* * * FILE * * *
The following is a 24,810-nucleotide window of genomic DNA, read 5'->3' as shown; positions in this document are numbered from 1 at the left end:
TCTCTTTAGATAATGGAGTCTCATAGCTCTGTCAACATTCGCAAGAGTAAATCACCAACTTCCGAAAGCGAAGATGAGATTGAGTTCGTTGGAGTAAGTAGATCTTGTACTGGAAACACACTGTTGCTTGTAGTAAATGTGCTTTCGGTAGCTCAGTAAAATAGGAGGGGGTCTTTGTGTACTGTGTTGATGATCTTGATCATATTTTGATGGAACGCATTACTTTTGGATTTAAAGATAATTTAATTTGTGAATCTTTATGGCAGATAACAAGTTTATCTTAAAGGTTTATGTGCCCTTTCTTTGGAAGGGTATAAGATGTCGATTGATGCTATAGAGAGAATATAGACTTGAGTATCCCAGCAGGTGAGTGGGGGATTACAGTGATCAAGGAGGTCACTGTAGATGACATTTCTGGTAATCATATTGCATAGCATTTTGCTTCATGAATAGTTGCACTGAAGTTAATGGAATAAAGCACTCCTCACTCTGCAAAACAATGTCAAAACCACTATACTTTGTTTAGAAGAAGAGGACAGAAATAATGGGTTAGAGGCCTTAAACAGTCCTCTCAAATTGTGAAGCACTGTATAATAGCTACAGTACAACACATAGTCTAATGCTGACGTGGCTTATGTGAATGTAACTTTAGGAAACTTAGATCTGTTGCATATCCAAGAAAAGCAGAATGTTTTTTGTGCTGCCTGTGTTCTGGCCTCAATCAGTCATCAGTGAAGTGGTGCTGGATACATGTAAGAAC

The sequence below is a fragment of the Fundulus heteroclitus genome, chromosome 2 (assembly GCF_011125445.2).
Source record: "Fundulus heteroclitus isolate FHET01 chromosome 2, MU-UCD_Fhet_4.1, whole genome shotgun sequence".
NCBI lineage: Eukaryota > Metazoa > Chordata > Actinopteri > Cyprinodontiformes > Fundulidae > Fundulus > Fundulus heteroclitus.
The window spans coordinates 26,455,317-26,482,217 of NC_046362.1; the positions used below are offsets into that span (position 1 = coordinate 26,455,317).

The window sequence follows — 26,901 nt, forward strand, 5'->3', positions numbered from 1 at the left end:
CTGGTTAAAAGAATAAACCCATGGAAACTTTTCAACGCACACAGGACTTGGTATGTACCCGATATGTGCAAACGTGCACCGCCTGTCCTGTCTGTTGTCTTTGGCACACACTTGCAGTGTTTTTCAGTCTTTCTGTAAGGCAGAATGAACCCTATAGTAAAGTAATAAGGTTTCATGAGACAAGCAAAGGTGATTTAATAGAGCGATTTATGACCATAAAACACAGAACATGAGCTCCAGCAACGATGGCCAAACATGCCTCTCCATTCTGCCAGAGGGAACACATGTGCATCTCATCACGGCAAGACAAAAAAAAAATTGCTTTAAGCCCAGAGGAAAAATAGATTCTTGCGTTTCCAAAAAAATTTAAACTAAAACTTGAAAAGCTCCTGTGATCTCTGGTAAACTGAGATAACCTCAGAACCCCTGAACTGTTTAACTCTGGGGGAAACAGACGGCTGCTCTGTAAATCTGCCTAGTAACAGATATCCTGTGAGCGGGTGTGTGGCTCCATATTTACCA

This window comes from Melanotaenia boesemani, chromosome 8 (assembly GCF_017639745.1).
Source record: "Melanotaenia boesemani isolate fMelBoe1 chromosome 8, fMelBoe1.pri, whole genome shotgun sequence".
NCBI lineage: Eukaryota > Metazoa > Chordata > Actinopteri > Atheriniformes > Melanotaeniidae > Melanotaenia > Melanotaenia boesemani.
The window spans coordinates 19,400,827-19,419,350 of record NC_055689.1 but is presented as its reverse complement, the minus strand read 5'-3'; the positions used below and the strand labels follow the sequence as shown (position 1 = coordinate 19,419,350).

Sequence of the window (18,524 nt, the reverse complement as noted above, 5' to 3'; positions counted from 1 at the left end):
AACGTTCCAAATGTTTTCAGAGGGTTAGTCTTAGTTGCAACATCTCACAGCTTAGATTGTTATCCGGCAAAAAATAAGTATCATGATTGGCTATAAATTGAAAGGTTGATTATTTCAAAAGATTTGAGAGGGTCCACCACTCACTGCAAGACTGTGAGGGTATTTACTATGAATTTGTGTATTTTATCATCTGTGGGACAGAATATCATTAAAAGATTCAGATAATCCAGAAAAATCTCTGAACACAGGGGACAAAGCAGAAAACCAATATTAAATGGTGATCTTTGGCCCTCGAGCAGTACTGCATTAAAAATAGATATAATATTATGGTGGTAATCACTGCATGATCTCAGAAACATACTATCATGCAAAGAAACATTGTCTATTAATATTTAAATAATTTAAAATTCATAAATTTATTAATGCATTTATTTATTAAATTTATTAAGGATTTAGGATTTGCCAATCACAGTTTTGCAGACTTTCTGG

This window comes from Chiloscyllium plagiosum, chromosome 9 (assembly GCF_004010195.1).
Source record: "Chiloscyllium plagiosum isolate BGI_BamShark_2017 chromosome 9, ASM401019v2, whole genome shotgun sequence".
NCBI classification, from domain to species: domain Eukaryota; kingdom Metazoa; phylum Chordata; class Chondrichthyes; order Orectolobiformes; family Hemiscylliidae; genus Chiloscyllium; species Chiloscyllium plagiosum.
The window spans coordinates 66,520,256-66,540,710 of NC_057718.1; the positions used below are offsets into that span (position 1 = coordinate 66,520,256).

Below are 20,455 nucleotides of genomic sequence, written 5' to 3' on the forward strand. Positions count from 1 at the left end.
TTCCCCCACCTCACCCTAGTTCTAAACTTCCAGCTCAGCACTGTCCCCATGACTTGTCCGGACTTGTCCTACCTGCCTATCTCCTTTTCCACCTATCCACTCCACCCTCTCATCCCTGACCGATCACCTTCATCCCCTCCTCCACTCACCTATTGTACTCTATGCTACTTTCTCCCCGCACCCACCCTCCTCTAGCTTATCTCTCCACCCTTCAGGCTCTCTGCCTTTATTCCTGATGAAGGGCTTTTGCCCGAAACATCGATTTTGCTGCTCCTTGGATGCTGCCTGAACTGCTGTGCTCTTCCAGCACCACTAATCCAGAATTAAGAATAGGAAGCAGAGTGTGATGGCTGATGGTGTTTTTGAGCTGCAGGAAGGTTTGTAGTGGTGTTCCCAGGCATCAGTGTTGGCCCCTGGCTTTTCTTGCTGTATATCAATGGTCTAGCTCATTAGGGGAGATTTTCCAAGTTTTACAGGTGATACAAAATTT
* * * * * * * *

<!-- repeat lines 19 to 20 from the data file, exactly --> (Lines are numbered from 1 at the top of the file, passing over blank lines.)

Below are 20,455 nucleotides of genomic sequence, written 5' to 3' on the forward strand. Positions count from 1 at the left end.
TTCCCCCACCTCACCCTAGTTCTAAACTTCCAGCTCAGCACTGTCCCCATGACTTGTCCGGACTTGTCCTACCTGCCTATCTCCTTTTCCACCTATCCACTCCACCCTCTCATCCCTGACCGATCACCTTCATCCCCTCCTCCACTCACCTATTGTACTCTATGCTACTTTCTCCCCGCACCCACCCTCCTCTAGCTTATCTCTCCACCCTTCAGGCTCTCTGCCTTTATTCCTGATGAAGGGCTTTTGCCCGAAACATCGATTTTGCTGCTCCTTGGATGCTGCCTGAACTGCTGTGCTCTTCCAGCACCACTAATCCAGAATTAAGAATAGGAAGCAGAGTGTGATGGCTGATGGTGTTTTTGAGCTGCAGGAAGGTTTGTAGTGGTGTTCCCAGGCATCAGTGTTGGCCCCTGGCTTTTCTTGCTGTATATCAATGGTCTAGCTCATTAGGGGAGATTTTCCAAGTTTTACAGGTGATACAAAATTT